Table 2 shows that 78.7 percent of participants were nurses, 82.5 percent were female, and 44.2 percent were under 30 years of age. The majority had 5 to 10 years of work experience (37.5 percent) and 2 to 5 years of experience in PIS/CPOE use (43.6 percent).

Table 3 reveals that the numbers of participants who used the patient data functionalities of the system most or all of the time were generally low. The highest adoption rate was for the patient administration record (56.8 percent), and the lowest was for the patient problem list (29.5 percent). The numbers of participants who used the PIS prescription functionalities most or all of the time were low. The highest frequency was for prescription orders sent electronically to the pharmacy (51.6 percent). The lowest frequencies were for drug-to- indication linkage (19.2 percent) and linkage to other drug information (18.5 percent). The numbers of participants who used decision-support system functionalities most or all of the time were very low. The highest frequency was for drug-allergy alerts (38.5 percent), and the lowest frequencies were for drug–disease/condition alerts (12 percent) and age precaution dosage support (10.3 percent).

Table 4 reveals that among the dispensing and administration functionalities, the highest adoption rate was for the use of the system to print drug labels (47.6 percent), and the lowest was for use of linkage of the PIS to the pharmacy stock (9.1 percent).

Table 5 illustrates that the frequency of use of the PIS for patient education about drugs’ uses and precautions was 14.7 percent, and the frequency of use to monitor patients’ response/progress with certain medications was 14.5 percent.

Table 6 demonstrates that among the different professions, pharmacists had the lowest adoption rank for the patient data (106.76) and prescription (46.88) functionalities. Differences between the different professions were significant (.000 for each). Pharmacists had the lowest utilization rank for the decision-support system (164.71). Physicians had the lowest adoption rank for the prescription dispensing and administration (143.09) and monitoring and patient education (154.19) functionalities.

Discussion

Although most PIS features were available in the study settings, the frequency of users who used different functionalities most or all of the time was generally low.

In a study done in Shiraz, Iran, to evaluate PIS use and identify its strengths and weaknesses in the teaching hospitals affiliated with Shiraz University of Medical Sciences, results revealed that the data entry mechanism and presentation of reports had complete conformity to the standards of the American College of Physicians.19 In contrast, the current study demonstrated that the frequency of use of the system for patients’ data was approximately 50 percent. Moreover, the frequency of use of the patient problem list was only 29.5 percent.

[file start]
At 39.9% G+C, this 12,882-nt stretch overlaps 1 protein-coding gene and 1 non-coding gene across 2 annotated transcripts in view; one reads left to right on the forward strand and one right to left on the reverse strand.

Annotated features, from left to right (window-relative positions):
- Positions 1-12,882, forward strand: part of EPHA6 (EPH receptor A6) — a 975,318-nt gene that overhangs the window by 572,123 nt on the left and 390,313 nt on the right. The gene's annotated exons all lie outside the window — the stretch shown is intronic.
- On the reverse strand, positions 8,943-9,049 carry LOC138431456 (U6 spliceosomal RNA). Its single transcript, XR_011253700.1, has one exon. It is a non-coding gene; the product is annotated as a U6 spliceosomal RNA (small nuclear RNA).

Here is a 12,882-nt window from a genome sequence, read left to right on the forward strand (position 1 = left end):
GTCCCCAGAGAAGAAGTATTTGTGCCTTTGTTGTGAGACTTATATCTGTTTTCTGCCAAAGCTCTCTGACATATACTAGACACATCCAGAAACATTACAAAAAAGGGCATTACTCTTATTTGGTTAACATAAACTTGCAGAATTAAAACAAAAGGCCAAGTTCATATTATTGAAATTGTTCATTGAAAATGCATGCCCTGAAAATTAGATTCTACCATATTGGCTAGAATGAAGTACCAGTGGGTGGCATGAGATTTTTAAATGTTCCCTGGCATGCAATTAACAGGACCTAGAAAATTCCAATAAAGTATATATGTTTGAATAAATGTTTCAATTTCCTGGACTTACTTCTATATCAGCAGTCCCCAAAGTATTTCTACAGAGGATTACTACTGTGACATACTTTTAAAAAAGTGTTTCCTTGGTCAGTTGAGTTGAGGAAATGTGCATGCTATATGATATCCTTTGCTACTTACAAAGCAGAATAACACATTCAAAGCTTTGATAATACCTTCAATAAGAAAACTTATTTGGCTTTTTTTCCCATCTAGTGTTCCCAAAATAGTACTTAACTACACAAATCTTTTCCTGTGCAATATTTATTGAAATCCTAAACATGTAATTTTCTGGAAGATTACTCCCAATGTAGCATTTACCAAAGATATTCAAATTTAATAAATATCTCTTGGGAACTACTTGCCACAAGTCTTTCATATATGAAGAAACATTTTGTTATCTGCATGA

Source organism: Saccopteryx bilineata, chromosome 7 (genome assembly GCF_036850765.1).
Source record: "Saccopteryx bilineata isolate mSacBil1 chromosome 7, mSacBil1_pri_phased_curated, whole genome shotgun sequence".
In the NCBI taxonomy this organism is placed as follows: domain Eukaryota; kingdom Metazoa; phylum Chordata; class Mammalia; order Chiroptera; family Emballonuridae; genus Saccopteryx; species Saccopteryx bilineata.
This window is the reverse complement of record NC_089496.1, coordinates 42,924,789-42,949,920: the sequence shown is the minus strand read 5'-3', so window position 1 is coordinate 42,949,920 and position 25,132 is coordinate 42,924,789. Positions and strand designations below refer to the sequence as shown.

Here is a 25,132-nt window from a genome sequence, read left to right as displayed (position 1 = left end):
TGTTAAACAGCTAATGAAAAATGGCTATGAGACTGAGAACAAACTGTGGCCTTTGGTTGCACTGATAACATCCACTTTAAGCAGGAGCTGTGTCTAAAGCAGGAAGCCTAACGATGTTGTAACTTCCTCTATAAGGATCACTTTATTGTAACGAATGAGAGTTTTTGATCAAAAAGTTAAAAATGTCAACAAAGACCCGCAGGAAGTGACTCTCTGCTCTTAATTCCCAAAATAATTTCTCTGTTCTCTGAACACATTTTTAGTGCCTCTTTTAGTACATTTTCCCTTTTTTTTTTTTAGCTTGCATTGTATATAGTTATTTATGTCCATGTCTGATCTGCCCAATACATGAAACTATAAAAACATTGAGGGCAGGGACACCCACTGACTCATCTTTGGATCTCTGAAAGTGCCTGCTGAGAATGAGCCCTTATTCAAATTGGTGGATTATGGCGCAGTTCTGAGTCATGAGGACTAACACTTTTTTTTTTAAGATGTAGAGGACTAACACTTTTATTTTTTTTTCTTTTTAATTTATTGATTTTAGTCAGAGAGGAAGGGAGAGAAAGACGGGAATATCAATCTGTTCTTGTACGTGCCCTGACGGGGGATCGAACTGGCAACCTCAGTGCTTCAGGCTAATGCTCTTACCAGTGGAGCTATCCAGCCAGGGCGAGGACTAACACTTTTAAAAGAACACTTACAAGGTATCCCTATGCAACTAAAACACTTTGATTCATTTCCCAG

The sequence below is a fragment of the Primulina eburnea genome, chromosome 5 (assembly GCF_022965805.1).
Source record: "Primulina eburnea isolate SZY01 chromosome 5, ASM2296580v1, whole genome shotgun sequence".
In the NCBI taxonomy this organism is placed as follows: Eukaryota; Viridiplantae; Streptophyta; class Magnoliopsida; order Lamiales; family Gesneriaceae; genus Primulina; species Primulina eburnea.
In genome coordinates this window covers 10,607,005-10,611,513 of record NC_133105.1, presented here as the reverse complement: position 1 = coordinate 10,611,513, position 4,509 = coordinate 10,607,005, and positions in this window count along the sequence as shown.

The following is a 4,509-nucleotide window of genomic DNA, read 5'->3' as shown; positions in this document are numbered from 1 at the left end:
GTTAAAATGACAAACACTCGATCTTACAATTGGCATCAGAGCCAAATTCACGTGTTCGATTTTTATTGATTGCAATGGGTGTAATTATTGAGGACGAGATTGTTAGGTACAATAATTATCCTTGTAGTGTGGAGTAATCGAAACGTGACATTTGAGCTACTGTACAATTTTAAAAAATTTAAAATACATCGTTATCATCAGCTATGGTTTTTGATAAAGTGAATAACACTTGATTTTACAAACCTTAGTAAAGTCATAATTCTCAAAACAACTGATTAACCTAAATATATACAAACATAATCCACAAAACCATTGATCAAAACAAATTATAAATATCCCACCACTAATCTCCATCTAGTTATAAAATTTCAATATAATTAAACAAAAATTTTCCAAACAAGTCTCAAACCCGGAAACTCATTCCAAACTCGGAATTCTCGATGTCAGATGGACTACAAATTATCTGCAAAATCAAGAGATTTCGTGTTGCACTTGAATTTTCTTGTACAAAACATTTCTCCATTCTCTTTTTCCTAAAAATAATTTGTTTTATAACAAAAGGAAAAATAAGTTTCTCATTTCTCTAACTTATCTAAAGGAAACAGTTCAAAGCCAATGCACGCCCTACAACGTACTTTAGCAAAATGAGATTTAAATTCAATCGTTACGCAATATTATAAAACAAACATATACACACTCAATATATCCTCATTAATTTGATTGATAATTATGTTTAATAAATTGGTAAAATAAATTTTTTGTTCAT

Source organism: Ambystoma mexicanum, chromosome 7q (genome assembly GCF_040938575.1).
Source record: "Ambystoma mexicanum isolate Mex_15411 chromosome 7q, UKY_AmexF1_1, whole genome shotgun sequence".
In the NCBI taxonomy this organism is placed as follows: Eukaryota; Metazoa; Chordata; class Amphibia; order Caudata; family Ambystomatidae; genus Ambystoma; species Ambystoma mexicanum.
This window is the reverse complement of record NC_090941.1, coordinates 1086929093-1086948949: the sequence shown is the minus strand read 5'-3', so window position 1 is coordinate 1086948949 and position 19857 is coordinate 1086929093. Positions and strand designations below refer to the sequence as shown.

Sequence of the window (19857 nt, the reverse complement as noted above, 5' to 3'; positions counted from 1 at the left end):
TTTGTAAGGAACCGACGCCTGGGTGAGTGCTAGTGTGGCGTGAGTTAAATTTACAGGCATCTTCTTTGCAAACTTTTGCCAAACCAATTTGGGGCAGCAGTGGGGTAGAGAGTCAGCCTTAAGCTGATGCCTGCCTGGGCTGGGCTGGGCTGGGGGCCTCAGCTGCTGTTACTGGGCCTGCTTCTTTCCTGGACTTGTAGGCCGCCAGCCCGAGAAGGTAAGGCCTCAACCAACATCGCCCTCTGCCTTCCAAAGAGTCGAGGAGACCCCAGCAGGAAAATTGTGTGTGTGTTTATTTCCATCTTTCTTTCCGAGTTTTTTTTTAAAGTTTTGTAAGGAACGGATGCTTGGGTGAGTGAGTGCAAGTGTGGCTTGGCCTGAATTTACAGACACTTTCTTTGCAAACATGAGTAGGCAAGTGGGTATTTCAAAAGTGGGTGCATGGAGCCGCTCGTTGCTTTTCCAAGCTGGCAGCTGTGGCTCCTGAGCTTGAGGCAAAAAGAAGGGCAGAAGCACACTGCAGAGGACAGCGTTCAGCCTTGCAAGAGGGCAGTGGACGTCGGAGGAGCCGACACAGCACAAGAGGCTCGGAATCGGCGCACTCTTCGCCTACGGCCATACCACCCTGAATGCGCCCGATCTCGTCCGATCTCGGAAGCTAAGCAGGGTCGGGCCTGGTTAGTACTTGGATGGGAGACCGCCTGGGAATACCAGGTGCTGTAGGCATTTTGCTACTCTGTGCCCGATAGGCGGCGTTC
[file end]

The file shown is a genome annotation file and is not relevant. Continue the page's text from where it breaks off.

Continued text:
In a study done by Isfahani et al.20 for evaluation of the role of a PIS in the management of medication-related clinical complications, researchers studied the standards related to the registration of drug-related information, drug use condition, drug allergies and drug interactions, and patients’ nutrition condition and body performance. Their findings (with maximum mean scores of 44.75, 10, and 31.25 percent for teaching, private, and social-service hospitals, respectively) revealed that the hospitals examined in the study were remarkably far from the desirable state in their drug errors, drug side effects, drug interactions, and drug usage–related challenges. Moreover, the study done in Shiraz, Iran, found that drug interactions showed no conformity with the standards of the American College of Physicians.21 This finding is parallel to those of the current study, in which the participants’ use of the decision-support system most or all of the time was generally very low. The use of drug-allergy alerts was only 38.5 percent, the use of drug–drug interaction or contraindication alerts was only 35.8 percent, and the use of drug–disease/condition alerts was very low (12 percent). In addition, the frequency of use of the PIS features most or all of the time to monitor patients’ response/progress with certain medications was very low (14.5 percent).

In a study by Hines et al.,22 researchers conducted on-site interviews with pharmacists throughout the state of Arizona to document pharmacists’ awareness of drug–drug interaction and other medication-related CDS features available within a PIS. All respondents indicated that their pharmacy system provided drug-allergy and drug–drug interaction alerts. Approximately 60 percent of the pharmacists reported that their drug–drug interaction decision-support systems included recommendations for managing drug interactions. This goes hand in hand with the findings of the current study, in which system administrators reported that the PIS/CPOE had drug interaction and contraindication alerts and drug-allergy alert features.

Pedersen et al.23 studied the process of medication order receiving, evaluation, and transcription and the use of CPOE systems, EHRs, and other medication safety technologies. They found that EHR systems are the cornerstone of the process and have partially or completely replaced paper in nearly 60 percent of hospitals. The use of CPOE systems with decision support to assist prescribers is increasing. The authors of that study concluded that the increased use of enterprise systems that include various patient-safety technologies or that integrate CPOE and a PIS has nearly eliminated the need for the pharmacy staff to reenter medication orders from CPOE systems. Findings of the current study, however, indicated that the use of the system to order prescription and send orders electronically to the pharmacy was only 51.6 percent for each. The interviews with the system administrators of the study settings revealed that the three hospitals were using hybrid medical records (part paper and part electronic). Moreover, the use of other prescription functionalities that improve patient safety was low. Participants’ use of the drug formulary most or all of the time was only 43.8 percent, and use of the recommendations for therapeutic drug monitoring or lab tests was only 37.1 percent. In addition, linkage to drug indications (19.2 percent) and linkage to other drug information (18.5 percent) accounted for the lowest rates of use most or all of the time.